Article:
Reconnecting on El Cajon: A Photo Essay

This piece was created in partnership with Kelty. We appreciate their support of our community.

I could feel the pollen filling my lungs.

This spring was different from the four others I had experienced here in California; everything was alive and thriving thanks to a massive amount of rain that hit the region in the winter after an almost decade-long drought. I headed up the approach trail to one of my favorite climbing areas near San Diego, seeing the wildflowers that lit up the side of hike-el-cajon-mountain with variations of bright colors.

Wildflowers aside, I venture here every spring in search of another view: that of the marine layer filling in the valley below. Formed over the ocean, this layer rolls in as a layer of clouds, shrouding the view of the geography below. As I climb to the top, the layer makes me feel as though I’m at 17,000 feet; in reality, I’m pushing 3,500.

Hiking El Cajon Mountain

One of my closest friends in San Diego, Rachel, recently moved to San Francisco for work. I have been on the road working for several months, so when we both found ourselves back in San Diego for the weekend, we decided to return to one of our favorite San Diego spots.

Hiking El Cajon Mountain

Rachel had her dog Roux in tow. Our mission was to sleep under the stars and catch the beautiful sight of the marine layer in the morning; the same as we had done several times in prior years before she moved away.

Hiking El Cajon Mountain

Roux has grown; the last I saw him, he was just several months old.

Hiking El Cajon Mountain

After a hunt, we found a spot to set up for the night. The mountainside on El Cajon is steep and covered in boulders. But one of the larger boulders had a flat top; it was perfect for setting down our backpacks and rolling out sleeping bags.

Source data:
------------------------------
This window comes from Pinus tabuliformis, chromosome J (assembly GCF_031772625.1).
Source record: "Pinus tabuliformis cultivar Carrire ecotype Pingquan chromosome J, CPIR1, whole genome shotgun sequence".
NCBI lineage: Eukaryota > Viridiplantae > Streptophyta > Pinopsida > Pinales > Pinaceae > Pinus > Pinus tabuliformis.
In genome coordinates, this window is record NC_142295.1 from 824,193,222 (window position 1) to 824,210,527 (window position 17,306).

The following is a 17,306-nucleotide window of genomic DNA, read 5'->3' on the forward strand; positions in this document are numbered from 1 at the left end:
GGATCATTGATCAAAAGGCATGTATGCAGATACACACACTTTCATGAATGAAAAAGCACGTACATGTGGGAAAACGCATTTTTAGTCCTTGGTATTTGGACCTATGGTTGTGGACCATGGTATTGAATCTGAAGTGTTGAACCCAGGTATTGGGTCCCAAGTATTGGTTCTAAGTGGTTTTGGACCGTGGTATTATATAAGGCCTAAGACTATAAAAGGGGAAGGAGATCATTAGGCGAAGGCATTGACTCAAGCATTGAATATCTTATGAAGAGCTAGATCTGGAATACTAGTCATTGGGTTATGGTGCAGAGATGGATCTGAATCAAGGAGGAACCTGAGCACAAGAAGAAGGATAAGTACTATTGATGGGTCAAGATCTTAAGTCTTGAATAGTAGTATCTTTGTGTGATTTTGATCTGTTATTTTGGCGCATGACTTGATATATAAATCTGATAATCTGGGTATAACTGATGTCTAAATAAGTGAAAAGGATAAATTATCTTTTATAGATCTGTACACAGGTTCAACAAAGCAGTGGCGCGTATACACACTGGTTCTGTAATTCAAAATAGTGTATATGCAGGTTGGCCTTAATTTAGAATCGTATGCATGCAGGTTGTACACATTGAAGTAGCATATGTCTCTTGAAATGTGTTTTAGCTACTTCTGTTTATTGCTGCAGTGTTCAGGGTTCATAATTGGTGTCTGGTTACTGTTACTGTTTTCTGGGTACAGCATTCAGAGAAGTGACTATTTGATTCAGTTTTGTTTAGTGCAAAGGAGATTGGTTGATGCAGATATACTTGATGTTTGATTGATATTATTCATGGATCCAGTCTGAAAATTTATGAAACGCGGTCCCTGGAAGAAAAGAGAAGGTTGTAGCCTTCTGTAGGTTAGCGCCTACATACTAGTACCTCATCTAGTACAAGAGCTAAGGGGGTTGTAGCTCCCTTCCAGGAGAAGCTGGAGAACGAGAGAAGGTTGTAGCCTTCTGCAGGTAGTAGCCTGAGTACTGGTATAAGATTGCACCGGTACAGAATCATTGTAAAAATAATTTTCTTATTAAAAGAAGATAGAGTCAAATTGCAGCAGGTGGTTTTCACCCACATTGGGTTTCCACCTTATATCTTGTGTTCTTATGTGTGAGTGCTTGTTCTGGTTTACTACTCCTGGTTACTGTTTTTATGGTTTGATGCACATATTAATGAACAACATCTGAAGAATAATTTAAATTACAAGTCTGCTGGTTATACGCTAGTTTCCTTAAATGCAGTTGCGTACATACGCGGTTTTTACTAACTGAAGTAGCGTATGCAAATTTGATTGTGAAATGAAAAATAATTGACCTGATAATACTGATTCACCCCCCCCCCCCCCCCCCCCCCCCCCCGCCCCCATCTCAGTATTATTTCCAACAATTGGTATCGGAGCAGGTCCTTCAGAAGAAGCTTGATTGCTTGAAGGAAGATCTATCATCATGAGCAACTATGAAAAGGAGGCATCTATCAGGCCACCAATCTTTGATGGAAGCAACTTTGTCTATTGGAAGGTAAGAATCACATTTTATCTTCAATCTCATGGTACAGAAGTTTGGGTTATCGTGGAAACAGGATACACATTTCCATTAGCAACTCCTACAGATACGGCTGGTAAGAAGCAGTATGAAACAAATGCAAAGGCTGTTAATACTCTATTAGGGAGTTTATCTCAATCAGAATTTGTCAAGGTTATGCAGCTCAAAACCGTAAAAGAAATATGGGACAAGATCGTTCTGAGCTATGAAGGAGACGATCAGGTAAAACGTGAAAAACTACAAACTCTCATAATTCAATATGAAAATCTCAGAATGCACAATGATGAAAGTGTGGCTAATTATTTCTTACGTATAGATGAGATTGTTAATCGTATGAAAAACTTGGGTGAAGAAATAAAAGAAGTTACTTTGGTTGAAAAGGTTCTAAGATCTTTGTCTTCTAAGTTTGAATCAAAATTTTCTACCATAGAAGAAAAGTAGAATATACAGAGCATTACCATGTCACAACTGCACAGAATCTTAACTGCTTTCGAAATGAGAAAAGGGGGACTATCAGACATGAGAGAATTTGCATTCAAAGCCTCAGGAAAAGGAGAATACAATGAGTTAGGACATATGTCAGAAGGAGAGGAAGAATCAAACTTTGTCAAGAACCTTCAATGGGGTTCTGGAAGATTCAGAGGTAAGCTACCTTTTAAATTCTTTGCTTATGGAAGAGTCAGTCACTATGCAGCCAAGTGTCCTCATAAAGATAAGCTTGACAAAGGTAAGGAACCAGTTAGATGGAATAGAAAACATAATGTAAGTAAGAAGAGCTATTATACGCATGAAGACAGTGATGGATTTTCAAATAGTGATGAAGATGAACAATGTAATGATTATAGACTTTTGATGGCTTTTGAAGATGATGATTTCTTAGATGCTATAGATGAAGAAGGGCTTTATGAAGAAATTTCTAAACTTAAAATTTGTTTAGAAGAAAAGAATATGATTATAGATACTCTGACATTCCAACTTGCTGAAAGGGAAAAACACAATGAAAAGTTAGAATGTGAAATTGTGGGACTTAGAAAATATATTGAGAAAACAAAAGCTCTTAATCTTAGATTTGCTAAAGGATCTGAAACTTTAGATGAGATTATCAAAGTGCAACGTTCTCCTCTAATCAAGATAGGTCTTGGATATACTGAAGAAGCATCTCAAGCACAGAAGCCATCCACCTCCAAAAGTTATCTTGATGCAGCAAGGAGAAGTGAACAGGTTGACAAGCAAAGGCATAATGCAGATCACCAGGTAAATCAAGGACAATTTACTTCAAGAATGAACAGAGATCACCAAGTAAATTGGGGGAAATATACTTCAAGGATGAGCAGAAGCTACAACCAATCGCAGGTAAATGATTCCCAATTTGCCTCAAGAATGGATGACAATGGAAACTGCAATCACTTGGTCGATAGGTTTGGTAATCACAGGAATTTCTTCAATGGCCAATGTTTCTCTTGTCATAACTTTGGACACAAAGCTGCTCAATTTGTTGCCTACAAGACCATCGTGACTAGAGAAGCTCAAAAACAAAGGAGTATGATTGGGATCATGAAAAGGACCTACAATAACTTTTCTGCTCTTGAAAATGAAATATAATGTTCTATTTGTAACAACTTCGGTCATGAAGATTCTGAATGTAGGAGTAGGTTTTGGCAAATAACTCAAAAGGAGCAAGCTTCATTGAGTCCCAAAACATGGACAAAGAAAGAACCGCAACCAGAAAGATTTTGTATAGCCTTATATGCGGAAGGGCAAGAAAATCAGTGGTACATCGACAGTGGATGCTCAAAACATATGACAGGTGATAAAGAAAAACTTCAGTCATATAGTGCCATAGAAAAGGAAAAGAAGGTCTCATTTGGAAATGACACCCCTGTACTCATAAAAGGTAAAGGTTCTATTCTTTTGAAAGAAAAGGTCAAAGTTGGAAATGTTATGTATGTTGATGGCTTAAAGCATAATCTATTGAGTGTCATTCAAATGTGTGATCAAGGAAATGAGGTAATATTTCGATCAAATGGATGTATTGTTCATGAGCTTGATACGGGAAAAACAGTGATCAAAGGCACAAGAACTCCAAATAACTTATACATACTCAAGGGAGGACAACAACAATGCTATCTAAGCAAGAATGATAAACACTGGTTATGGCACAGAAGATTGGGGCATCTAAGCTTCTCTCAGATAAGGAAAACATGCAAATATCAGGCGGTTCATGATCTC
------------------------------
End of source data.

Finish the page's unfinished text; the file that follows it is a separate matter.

Hiking El Cajon Mountain

In the morning Rachel, Roux, and I woke up as the sun was rising. We looked west to see if we could spot fog moving our way.

Hiking El Cajon Mountain

It looked uncharacteristically clear to the west, especially for this time of year. No luck catching the marine layer this time.

I’ll try again in a month, but it’s always worth waking up to the sun rising over the mountains. We enjoyed the morning view, the epic super bloom, and scanned the multi-pitch wall for our next climb.

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About the Author:

Kat Carney
Growing up on the low lying plains of Kansas, most wouldn’t think of me as a mountain girl. But my parents took advantage of living in relatively close proximity to Colorado and my four brothers and I were fortunate enough to grow up hiking 14er’s, riding class V rapids, and traversing ice fields to see epic waterfalls. I picked up a camera sometime in high school, and though I snapped photos for fun I didn’t decide that it would be the axis my life revolved around until college. Combining photography and the outdoors just seemed convenient and the wild places I love, and our human relationship with them, have become my main subject. Though I’ll always claim the flatlands as my “home” I have spent significant time discovering the wonders of the great American southwest and the backcountry of Denali National Park in Alaska. Now I reside in San Diego and get to explore southern California where I have access to some incredible terrain. I look forward to capturing it all and seriously improving my climbing and surfing skills. Find Kat online: Website: Instagram: @KatCarney Facebook: /KatCarneyPhoto